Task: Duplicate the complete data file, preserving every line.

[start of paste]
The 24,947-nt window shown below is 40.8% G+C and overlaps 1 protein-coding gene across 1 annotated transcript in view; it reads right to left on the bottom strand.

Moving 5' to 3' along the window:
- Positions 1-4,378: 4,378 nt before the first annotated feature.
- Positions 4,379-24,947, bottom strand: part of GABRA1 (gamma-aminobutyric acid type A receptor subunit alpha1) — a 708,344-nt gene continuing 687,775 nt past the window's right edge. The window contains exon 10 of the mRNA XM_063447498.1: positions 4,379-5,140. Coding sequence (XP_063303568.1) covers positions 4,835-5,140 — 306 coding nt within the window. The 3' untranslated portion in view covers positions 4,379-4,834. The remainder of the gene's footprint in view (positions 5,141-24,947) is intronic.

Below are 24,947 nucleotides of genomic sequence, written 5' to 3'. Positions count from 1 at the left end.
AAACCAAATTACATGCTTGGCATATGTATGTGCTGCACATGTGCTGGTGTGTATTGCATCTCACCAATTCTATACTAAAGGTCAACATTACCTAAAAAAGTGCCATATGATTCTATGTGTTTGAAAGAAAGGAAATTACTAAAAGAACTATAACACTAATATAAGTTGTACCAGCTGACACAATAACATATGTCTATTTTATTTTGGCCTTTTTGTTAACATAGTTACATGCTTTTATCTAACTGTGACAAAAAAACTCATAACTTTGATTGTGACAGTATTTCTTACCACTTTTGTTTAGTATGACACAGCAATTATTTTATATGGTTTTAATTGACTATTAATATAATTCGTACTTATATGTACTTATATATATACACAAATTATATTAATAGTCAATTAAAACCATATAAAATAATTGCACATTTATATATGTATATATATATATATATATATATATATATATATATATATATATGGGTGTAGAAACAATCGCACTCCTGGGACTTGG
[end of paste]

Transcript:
The 24,947-nt window shown below is 40.8% G+C and overlaps 1 protein-coding gene across 1 annotated transcript in view; it reads right to left on the bottom strand.

Moving 5' to 3' along the window:
- Positions 1-4,378: 4,378 nt before the first annotated feature.
- Positions 4,379-24,947, bottom strand: part of GABRA1 (gamma-aminobutyric acid type A receptor subunit alpha1) — a 708,344-nt gene continuing 687,775 nt past the window's right edge. The window contains exon 10 of the mRNA XM_063447498.1: positions 4,379-5,140. Coding sequence (XP_063303568.1) covers positions 4,835-5,140 — 306 coding nt within the window. The 3' untranslated portion in view covers positions 4,379-4,834. The remainder of the gene's footprint in view (positions 5,141-24,947) is intronic.

Below are 24,947 nucleotides of genomic sequence, written 5' to 3'. Positions count from 1 at the left end.
AAACCAAATTACATGCTTGGCATATGTATGTGCTGCACATGTGCTGGTGTGTATTGCATCTCACCAATTCTATACTAAAGGTCAACATTACCTAAAAAAGTGCCATATGATTCTATGTGTTTGAAAGAAAGGAAATTACTAAAAGAACTATAACACTAATATAAGTTGTACCAGCTGACACAATAACATATGTCTATTTTATTTTGGCCTTTTTGTTAACATAGTTACATGCTTTTATCTAACTGTGACAAAAAAACTCATAACTTTGATTGTGACAGTATTTCTTACCACTTTTGTTTAGTATGACACAGCAATTATTTTATATGGTTTTAATTGACTATTAATATAATTCGTACTTATATGTACTTATATATATACACAAATTATATTAATAGTCAATTAAAACCATATAAAATAATTGCACATTTATATATGTATATATATATATATATATATATATATATATATATATATATATGGGTGTAGAAACAATCGCACTCCTGGGACTTGG